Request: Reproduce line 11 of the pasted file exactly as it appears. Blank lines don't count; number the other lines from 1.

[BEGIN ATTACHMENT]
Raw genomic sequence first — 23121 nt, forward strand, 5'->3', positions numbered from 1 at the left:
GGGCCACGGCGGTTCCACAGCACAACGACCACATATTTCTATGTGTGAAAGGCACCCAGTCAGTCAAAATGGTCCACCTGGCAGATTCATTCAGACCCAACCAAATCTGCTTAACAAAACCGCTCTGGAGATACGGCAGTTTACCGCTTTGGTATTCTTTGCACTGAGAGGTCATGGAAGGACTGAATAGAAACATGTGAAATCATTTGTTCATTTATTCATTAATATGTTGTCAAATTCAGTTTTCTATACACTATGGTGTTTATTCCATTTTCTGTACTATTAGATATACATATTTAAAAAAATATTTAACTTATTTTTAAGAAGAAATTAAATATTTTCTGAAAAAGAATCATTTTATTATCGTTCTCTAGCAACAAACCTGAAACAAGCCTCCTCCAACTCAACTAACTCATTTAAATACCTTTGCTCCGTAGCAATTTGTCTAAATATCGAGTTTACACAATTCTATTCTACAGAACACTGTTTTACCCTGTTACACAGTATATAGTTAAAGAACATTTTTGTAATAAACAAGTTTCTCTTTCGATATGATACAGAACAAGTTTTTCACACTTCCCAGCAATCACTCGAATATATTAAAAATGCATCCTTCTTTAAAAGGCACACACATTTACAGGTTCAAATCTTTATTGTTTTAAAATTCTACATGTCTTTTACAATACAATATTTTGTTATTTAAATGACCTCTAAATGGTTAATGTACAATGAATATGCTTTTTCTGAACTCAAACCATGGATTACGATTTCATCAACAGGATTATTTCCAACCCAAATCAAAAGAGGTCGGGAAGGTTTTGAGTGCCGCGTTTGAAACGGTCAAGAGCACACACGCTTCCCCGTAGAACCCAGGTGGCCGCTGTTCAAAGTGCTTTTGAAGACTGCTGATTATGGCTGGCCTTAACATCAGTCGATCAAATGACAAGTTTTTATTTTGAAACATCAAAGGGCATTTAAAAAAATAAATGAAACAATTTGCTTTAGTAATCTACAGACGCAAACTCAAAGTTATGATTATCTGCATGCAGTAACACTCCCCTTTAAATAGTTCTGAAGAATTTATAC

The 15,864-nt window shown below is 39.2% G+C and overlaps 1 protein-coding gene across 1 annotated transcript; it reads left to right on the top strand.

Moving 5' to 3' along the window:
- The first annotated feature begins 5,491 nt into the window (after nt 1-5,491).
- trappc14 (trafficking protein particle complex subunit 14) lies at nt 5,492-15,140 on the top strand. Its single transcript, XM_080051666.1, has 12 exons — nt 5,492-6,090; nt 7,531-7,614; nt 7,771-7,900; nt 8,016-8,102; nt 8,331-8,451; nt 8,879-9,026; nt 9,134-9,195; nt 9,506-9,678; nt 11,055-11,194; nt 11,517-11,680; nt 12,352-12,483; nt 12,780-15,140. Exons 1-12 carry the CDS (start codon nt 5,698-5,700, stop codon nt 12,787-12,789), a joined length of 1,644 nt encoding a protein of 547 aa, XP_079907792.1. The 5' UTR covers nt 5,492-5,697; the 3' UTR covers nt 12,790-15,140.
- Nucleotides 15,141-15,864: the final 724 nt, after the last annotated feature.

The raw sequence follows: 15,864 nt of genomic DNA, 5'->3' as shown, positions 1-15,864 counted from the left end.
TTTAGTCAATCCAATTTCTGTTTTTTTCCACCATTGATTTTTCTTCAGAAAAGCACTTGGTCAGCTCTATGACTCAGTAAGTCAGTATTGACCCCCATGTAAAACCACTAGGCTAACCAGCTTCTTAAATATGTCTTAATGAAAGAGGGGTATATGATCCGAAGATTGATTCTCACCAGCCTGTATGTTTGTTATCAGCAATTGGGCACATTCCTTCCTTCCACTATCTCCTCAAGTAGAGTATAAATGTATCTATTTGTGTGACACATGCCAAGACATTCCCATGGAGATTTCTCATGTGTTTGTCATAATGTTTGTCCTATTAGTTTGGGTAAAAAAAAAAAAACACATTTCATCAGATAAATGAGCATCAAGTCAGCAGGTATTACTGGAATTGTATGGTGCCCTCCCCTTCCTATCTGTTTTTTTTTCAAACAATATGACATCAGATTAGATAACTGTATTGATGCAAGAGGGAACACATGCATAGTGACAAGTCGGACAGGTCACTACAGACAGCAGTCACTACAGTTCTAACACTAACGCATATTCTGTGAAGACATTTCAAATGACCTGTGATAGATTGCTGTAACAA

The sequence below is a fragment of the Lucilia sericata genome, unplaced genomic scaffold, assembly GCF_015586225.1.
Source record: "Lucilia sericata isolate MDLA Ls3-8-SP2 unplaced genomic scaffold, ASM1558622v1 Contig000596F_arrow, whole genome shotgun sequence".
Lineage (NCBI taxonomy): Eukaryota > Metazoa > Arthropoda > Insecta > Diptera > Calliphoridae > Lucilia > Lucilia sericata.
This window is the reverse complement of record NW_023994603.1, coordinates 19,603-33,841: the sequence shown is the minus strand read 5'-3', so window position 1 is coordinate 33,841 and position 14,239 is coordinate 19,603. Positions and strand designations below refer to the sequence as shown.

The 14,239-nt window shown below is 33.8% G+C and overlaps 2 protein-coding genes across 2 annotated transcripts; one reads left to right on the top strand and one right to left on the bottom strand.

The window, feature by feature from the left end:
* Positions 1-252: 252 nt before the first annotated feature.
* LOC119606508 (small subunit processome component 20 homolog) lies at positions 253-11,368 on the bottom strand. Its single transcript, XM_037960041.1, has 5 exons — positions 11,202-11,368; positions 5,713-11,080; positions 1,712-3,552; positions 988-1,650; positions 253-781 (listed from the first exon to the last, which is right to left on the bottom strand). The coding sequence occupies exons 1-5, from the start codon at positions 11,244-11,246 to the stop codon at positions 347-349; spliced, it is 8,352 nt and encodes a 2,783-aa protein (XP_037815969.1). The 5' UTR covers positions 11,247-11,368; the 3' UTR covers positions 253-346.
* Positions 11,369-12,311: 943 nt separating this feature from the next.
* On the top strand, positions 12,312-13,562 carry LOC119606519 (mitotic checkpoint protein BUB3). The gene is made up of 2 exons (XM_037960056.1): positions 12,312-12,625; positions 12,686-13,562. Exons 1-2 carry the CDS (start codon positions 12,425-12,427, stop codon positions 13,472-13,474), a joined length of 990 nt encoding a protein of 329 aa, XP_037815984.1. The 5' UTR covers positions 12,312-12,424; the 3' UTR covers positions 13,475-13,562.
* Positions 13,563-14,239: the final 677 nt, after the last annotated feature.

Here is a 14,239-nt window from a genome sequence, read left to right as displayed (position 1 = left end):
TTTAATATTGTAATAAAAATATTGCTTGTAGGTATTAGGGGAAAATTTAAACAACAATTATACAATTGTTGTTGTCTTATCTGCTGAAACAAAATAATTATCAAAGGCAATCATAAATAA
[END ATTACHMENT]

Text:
Source record: "Lucilia sericata isolate MDLA Ls3-8-SP2 unplaced genomic scaffold, ASM1558622v1 Contig000596F_arrow, whole genome shotgun sequence".